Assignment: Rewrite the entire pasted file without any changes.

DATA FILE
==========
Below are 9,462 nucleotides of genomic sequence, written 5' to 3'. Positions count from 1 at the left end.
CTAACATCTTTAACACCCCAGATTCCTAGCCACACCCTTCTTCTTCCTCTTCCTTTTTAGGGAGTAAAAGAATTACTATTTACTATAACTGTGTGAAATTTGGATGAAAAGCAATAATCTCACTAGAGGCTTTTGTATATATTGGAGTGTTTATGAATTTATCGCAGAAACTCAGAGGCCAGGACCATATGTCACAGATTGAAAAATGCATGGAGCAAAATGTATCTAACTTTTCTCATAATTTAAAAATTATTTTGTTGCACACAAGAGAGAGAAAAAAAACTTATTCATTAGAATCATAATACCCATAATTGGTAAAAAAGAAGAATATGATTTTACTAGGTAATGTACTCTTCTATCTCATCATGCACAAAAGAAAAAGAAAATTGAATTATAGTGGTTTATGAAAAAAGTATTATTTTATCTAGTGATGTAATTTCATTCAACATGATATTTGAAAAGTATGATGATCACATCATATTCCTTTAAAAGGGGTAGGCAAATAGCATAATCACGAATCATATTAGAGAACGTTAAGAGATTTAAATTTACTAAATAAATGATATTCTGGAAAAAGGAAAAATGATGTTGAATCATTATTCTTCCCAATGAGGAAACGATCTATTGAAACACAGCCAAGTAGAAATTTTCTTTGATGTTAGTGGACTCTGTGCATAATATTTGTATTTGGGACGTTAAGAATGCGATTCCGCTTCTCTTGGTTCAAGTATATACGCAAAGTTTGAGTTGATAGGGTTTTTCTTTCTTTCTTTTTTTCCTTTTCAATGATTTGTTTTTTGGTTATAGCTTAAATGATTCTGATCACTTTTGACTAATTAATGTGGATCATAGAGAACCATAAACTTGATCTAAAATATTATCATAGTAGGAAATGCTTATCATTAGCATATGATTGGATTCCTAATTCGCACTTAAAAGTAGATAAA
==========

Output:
Below are 9,462 nucleotides of genomic sequence, written 5' to 3'. Positions count from 1 at the left end.
CTAACATCTTTAACACCCCAGATTCCTAGCCACACCCTTCTTCTTCCTCTTCCTTTTTAGGGAGTAAAAGAATTACTATTTACTATAACTGTGTGAAATTTGGATGAAAAGCAATAATCTCACTAGAGGCTTTTGTATATATTGGAGTGTTTATGAATTTATCGCAGAAACTCAGAGGCCAGGACCATATGTCACAGATTGAAAAATGCATGGAGCAAAATGTATCTAACTTTTCTCATAATTTAAAAATTATTTTGTTGCACACAAGAGAGAGAAAAAAAACTTATTCATTAGAATCATAATACCCATAATTGGTAAAAAAGAAGAATATGATTTTACTAGGTAATGTACTCTTCTATCTCATCATGCACAAAAGAAAAAGAAAATTGAATTATAGTGGTTTATGAAAAAAGTATTATTTTATCTAGTGATGTAATTTCATTCAACATGATATTTGAAAAGTATGATGATCACATCATATTCCTTTAAAAGGGGTAGGCAAATAGCATAATCACGAATCATATTAGAGAACGTTAAGAGATTTAAATTTACTAAATAAATGATATTCTGGAAAAAGGAAAAATGATGTTGAATCATTATTCTTCCCAATGAGGAAACGATCTATTGAAACACAGCCAAGTAGAAATTTTCTTTGATGTTAGTGGACTCTGTGCATAATATTTGTATTTGGGACGTTAAGAATGCGATTCCGCTTCTCTTGGTTCAAGTATATACGCAAAGTTTGAGTTGATAGGGTTTTTCTTTCTTTCTTTTTTTCCTTTTCAATGATTTGTTTTTTGGTTATAGCTTAAATGATTCTGATCACTTTTGACTAATTAATGTGGATCATAGAGAACCATAAACTTGATCTAAAATATTATCATAGTAGGAAATGCTTATCATTAGCATATGATTGGATTCCTAATTCGCACTTAAAAGTAGATAAA